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Thu Mar 26, 2020, 05:34 PM

Will the Supreme Court Protect 'Ministers' From Their Church? by Linda Greenhouse

A case will determine the extent to which religious groups are shielded from employee lawsuits.

'The Supreme Court, now even more invisible than usual, may seem beside the point these days, although we saw from the batch of opinions handed down on Monday that the justices are still at work. The 11 cases that were fully briefed and ready for argument this week and next will be heard eventually. I want to focus on one of those cases, a largely overlooked religion case that will have a great deal to tell us about the court’s receptivity to the increasingly audacious claims of religious supremacy now hurtling its way.

Ordinarily, at this point in a column about a Supreme Court case, I would write: “The question in the case is … ” But in fact, the two sides view this case as presenting fundamentally different questions. I can’t recall such a crucial divergence between the way petitioners and respondents — the terms the Supreme Court uses for the opposing parties — frame the issue to be decided. The justices’ choice of which question to address will very likely determine the answer they give.

The petitioners in Our Lady of Guadalupe School v. Morrissey-Berru are two Catholic schools in Los Angeles County, each of which dismissed a lay fifth-grade teacher, giving reasons that may or may not have been the real reasons. Each of the teachers — the respondents — brought suit under federal law for employment discrimination, one for disability discrimination (St. James School refused to renew Kristen Biel’s contract after she told them she had breast cancer and needed time for treatment and recovery) and one for age discrimination.

Here is the question the schools present to the court:

“Whether the Religion Clauses prevent civil courts from adjudicating employment discrimination claims brought by an employee against her religious employer, where the employee carried out important religious functions.”

And here is the question the teachers are asking the court to decide:

“Whether the First Amendment’s Religion Clauses prohibit lay teachers at religious elementary schools from bringing employment discrimination claims.”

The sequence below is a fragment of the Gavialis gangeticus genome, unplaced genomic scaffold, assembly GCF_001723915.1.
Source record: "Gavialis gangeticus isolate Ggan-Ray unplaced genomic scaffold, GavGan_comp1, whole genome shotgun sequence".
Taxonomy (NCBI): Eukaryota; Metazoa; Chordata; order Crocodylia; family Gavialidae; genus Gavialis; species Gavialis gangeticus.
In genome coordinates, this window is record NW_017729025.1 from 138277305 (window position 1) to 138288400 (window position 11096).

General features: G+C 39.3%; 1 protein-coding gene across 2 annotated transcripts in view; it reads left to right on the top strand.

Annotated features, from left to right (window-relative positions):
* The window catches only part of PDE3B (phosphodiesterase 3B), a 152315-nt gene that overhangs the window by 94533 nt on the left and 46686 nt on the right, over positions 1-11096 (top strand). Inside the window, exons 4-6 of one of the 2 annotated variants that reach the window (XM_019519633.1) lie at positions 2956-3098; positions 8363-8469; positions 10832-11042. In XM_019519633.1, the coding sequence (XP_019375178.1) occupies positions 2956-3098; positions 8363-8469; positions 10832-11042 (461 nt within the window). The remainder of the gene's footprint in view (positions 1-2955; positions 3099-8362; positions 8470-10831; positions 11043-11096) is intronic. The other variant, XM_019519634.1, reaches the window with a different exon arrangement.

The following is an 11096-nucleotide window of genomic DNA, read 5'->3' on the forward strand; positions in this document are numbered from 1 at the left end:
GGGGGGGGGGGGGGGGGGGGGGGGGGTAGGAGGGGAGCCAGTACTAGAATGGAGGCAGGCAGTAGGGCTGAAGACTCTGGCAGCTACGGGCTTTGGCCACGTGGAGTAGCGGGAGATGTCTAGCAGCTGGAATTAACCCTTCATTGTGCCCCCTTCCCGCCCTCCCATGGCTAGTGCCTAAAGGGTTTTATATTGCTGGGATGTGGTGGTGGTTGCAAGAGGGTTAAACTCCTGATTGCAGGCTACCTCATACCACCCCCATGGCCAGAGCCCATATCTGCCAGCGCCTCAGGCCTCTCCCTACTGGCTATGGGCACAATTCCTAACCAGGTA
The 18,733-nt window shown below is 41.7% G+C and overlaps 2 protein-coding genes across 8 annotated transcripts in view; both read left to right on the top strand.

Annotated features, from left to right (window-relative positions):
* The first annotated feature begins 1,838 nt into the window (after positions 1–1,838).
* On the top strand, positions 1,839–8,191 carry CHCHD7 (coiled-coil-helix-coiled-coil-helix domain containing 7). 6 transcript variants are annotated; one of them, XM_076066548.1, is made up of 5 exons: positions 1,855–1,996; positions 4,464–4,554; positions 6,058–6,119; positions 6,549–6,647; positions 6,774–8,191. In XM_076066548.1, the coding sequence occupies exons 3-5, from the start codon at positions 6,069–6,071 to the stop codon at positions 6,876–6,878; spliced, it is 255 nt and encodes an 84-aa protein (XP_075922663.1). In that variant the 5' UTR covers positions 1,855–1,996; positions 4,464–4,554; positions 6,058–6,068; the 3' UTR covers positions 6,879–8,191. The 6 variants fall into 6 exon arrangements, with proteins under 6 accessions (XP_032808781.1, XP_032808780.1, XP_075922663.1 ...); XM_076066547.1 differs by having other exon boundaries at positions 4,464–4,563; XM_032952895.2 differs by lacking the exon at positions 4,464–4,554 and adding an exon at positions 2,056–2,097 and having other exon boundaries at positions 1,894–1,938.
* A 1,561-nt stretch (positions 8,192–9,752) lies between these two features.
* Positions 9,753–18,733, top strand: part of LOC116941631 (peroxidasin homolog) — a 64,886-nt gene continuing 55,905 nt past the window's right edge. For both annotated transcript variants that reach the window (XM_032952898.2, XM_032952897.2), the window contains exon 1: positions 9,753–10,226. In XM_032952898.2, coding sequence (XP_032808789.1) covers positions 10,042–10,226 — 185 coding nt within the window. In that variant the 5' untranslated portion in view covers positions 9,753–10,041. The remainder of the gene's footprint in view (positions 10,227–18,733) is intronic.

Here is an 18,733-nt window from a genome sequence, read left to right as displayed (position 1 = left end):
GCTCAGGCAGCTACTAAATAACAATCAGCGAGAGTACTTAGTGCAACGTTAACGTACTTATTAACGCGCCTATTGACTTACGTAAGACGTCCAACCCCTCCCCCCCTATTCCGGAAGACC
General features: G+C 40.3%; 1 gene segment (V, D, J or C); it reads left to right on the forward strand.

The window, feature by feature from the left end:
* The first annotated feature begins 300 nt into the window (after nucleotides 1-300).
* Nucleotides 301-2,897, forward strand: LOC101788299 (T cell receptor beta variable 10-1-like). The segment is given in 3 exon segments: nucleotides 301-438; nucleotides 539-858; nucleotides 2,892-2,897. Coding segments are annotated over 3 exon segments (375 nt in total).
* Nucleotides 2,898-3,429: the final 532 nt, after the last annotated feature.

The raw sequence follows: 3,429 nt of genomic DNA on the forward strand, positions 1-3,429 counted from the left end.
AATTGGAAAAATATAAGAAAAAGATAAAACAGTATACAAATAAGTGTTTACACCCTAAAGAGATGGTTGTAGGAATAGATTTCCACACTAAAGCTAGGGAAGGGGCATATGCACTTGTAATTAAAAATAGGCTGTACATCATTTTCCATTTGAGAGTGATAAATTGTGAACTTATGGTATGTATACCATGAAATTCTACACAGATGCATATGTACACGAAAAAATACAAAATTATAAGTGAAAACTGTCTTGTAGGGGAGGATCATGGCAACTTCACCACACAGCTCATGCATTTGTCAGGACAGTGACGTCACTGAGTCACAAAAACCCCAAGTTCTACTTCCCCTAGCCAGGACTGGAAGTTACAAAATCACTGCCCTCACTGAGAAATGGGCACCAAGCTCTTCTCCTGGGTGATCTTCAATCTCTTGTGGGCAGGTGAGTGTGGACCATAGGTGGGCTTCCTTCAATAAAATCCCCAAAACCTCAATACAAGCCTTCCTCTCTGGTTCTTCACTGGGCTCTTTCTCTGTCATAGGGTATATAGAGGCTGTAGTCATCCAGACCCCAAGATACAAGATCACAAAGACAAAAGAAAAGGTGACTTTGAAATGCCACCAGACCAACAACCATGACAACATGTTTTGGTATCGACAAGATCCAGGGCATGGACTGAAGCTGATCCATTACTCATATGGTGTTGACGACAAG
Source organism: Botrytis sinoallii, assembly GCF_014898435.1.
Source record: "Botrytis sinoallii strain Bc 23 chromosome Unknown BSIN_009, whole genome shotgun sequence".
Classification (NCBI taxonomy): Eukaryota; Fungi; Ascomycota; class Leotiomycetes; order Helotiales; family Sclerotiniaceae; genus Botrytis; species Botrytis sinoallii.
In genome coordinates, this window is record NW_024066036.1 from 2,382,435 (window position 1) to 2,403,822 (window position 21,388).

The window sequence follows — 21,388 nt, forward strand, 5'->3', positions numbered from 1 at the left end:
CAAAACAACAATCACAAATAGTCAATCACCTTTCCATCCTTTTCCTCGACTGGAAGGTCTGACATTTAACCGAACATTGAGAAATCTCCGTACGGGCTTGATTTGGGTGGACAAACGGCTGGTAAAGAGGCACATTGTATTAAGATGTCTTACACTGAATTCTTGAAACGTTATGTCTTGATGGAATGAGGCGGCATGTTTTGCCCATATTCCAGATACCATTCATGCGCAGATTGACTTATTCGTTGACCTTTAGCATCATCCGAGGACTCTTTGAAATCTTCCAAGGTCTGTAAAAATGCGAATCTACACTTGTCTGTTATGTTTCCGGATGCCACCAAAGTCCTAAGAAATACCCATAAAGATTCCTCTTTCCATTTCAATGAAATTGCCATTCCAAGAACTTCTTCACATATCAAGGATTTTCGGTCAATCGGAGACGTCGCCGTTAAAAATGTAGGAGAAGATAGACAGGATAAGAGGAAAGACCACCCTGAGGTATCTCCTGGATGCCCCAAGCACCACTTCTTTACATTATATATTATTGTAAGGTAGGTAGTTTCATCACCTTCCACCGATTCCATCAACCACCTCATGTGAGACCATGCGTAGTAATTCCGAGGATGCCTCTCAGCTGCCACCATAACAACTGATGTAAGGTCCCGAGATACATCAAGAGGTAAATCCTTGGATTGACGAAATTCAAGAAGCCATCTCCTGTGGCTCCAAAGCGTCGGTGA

Note that the first question incorporates the assumption that the teachers, Agnes Morrissey-Berru and Ms. Biel, each of whom taught an ordinary fifth-grade curriculum along with a religion module they taught by following a workbook, were performing “important religious functions.” The second question refers only to “lay teachers.” It contains no suggestion that either teacher was serving in a religious capacity; in fact, neither school required members of its faculty to be practicing Catholics, and Ms. Morrissey-Berru was not. She had taught full time at Our Lady of Guadalupe School for 16 years and was in her 60s when the school’s principal asked her if she wanted to retire. When she said no, she was demoted to a part-time position and her contract was not renewed for the following year.

These facts along with the difference between the two questions are important because this dispute is playing out against the background of a 2012 decision in which the Supreme Court first recognized a “ministerial exception” that shields religious employers from discrimination claims by their employees. The unanimous opinion by Chief Justice John Roberts in that case, Hosanna-Tabor Evangelical Lutheran Church and School v. Equal Employment Opportunity Commission, relied on an amalgam of the First Amendment’s two Religious Clauses: the Establishment Clause, which the Supreme Court has long interpreted as barring government “entanglement” with the affairs of churches, and the Free Exercise Clause, which prohibits government obstruction of religious practice.'>>>


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Reply Will the Supreme Court Protect 'Ministers' From Their Church? by Linda Greenhouse (Original post)
elleng Mar 26 OP
Karadeniz Mar 26 #1
Igel Mar 27 #2

Response to elleng (Original post)

Thu Mar 26, 2020, 10:07 PM

1. I hope they consider a lot of framers'attitude to religion...keep it irrelevant to govt.

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Response to Karadeniz (Reply #1)

Fri Mar 27, 2020, 09:32 AM

2. I'm split.

Wouldn't like these two cases being merged.

One case the teacher was asked if she was going to retire. Then made part time. Then not renewed. Sounds like age discrimination, except that the school was revamping things, changing curricula, and the teacher was balking. Where I teach, if the administration doesn't like you for administrative reasons, they ask if you're going to retire or perhaps might be seeking other employment. Easier than the process for disposing of a teacher. Each side focuses on one side. The truth is a 3-edged sword, one fictional series said. There's always one side, the other side, and the truth.

The second sounds more like discrimination, but may boil down to simple numbers. I work for a large school in a good-sized district. If one employee goes out, there's a large infrastructure, state funding, and state/local leave. There are resources to cover for that one employee. Still, one teacher went out and it was difficult to cover for her because she was the only person that taught that course or still the school who'd taught the course. Yeah, there was a sub--but between district and federal policies over coursework, lab safety, training, grading, grade assignment, special-ed/504 meetings, etc., getting it all handled meant people put in a lot of unpaid time. And when the long-term sub needed to be out for a couple of weeks ...

Makes it less easy to judge based on one side of a triangle.

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